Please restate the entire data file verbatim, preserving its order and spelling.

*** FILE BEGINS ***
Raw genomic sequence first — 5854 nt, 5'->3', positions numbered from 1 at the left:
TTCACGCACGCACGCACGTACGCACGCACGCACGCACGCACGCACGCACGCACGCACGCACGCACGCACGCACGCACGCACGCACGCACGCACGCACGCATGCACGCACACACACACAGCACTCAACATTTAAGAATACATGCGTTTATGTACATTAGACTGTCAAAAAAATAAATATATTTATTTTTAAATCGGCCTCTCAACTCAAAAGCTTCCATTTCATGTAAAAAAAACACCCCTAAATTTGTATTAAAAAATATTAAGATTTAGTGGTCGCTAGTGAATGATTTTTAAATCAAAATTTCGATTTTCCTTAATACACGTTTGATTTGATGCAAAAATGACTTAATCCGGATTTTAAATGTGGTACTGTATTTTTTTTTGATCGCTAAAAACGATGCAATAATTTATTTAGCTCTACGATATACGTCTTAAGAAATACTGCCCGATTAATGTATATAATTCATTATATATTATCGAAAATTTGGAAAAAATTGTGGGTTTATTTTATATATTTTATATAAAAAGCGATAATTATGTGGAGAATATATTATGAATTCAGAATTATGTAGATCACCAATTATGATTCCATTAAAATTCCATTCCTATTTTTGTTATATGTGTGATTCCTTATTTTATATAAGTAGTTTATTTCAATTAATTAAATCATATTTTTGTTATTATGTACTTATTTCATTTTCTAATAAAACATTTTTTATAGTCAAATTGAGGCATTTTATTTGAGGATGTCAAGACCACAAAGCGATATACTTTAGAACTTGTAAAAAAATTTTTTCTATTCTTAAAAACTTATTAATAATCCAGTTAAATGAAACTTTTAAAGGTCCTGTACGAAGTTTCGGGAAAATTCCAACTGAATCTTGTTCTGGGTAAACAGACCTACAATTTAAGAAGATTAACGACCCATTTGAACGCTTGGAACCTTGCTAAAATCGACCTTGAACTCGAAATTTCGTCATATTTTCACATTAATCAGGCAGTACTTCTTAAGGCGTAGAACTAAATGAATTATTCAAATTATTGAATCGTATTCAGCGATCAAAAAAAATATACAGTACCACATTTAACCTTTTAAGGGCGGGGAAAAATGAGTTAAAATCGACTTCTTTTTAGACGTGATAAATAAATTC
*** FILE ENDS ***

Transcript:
Raw genomic sequence first — 5854 nt, 5'->3', positions numbered from 1 at the left:
TTCACGCACGCACGCACGTACGCACGCACGCACGCACGCACGCACGCACGCACGCACGCACGCACGCACGCACGCACGCACGCACGCACGCACGCACGCATGCACGCACACACACACAGCACTCAACATTTAAGAATACATGCGTTTATGTACATTAGACTGTCAAAAAAATAAATATATTTATTTTTAAATCGGCCTCTCAACTCAAAAGCTTCCATTTCATGTAAAAAAAACACCCCTAAATTTGTATTAAAAAATATTAAGATTTAGTGGTCGCTAGTGAATGATTTTTAAATCAAAATTTCGATTTTCCTTAATACACGTTTGATTTGATGCAAAAATGACTTAATCCGGATTTTAAATGTGGTACTGTATTTTTTTTTGATCGCTAAAAACGATGCAATAATTTATTTAGCTCTACGATATACGTCTTAAGAAATACTGCCCGATTAATGTATATAATTCATTATATATTATCGAAAATTTGGAAAAAATTGTGGGTTTATTTTATATATTTTATATAAAAAGCGATAATTATGTGGAGAATATATTATGAATTCAGAATTATGTAGATCACCAATTATGATTCCATTAAAATTCCATTCCTATTTTTGTTATATGTGTGATTCCTTATTTTATATAAGTAGTTTATTTCAATTAATTAAATCATATTTTTGTTATTATGTACTTATTTCATTTTCTAATAAAACATTTTTTATAGTCAAATTGAGGCATTTTATTTGAGGATGTCAAGACCACAAAGCGATATACTTTAGAACTTGTAAAAAAATTTTTTCTATTCTTAAAAACTTATTAATAATCCAGTTAAATGAAACTTTTAAAGGTCCTGTACGAAGTTTCGGGAAAATTCCAACTGAATCTTGTTCTGGGTAAACAGACCTACAATTTAAGAAGATTAACGACCCATTTGAACGCTTGGAACCTTGCTAAAATCGACCTTGAACTCGAAATTTCGTCATATTTTCACATTAATCAGGCAGTACTTCTTAAGGCGTAGAACTAAATGAATTATTCAAATTATTGAATCGTATTCAGCGATCAAAAAAAATATACAGTACCACATTTAACCTTTTAAGGGCGGGGAAAAATGAGTTAAAATCGACTTCTTTTTAGACGTGATAAATAAATTC